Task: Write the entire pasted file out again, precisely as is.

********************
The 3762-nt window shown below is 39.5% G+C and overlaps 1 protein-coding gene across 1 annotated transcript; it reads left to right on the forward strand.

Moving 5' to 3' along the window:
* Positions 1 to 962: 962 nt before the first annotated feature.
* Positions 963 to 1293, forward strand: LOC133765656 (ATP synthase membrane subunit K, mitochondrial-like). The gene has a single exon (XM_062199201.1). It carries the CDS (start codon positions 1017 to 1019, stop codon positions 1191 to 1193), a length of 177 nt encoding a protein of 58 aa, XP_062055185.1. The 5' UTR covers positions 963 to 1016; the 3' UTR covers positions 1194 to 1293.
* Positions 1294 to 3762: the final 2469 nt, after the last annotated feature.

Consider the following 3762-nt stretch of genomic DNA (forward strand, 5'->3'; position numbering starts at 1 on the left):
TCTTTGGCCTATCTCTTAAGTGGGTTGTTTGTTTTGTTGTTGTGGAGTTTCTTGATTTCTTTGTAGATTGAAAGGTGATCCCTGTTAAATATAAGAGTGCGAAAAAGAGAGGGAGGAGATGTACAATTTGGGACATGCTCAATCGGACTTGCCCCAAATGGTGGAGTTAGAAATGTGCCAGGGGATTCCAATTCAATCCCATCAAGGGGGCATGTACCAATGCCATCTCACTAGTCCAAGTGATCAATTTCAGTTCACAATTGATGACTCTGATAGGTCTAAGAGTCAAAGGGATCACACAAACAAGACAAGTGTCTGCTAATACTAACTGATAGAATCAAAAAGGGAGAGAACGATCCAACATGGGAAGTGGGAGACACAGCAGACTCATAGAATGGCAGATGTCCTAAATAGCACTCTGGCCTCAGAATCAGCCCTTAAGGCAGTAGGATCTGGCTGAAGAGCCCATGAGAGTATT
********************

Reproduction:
The 3762-nt window shown below is 39.5% G+C and overlaps 1 protein-coding gene across 1 annotated transcript; it reads left to right on the forward strand.

Moving 5' to 3' along the window:
* Positions 1 to 962: 962 nt before the first annotated feature.
* Positions 963 to 1293, forward strand: LOC133765656 (ATP synthase membrane subunit K, mitochondrial-like). The gene has a single exon (XM_062199201.1). It carries the CDS (start codon positions 1017 to 1019, stop codon positions 1191 to 1193), a length of 177 nt encoding a protein of 58 aa, XP_062055185.1. The 5' UTR covers positions 963 to 1016; the 3' UTR covers positions 1194 to 1293.
* Positions 1294 to 3762: the final 2469 nt, after the last annotated feature.

Consider the following 3762-nt stretch of genomic DNA (forward strand, 5'->3'; position numbering starts at 1 on the left):
TCTTTGGCCTATCTCTTAAGTGGGTTGTTTGTTTTGTTGTTGTGGAGTTTCTTGATTTCTTTGTAGATTGAAAGGTGATCCCTGTTAAATATAAGAGTGCGAAAAAGAGAGGGAGGAGATGTACAATTTGGGACATGCTCAATCGGACTTGCCCCAAATGGTGGAGTTAGAAATGTGCCAGGGGATTCCAATTCAATCCCATCAAGGGGGCATGTACCAATGCCATCTCACTAGTCCAAGTGATCAATTTCAGTTCACAATTGATGACTCTGATAGGTCTAAGAGTCAAAGGGATCACACAAACAAGACAAGTGTCTGCTAATACTAACTGATAGAATCAAAAAGGGAGAGAACGATCCAACATGGGAAGTGGGAGACACAGCAGACTCATAGAATGGCAGATGTCCTAAATAGCACTCTGGCCTCAGAATCAGCCCTTAAGGCAGTAGGATCTGGCTGAAGAGCCCATGAGAGTATT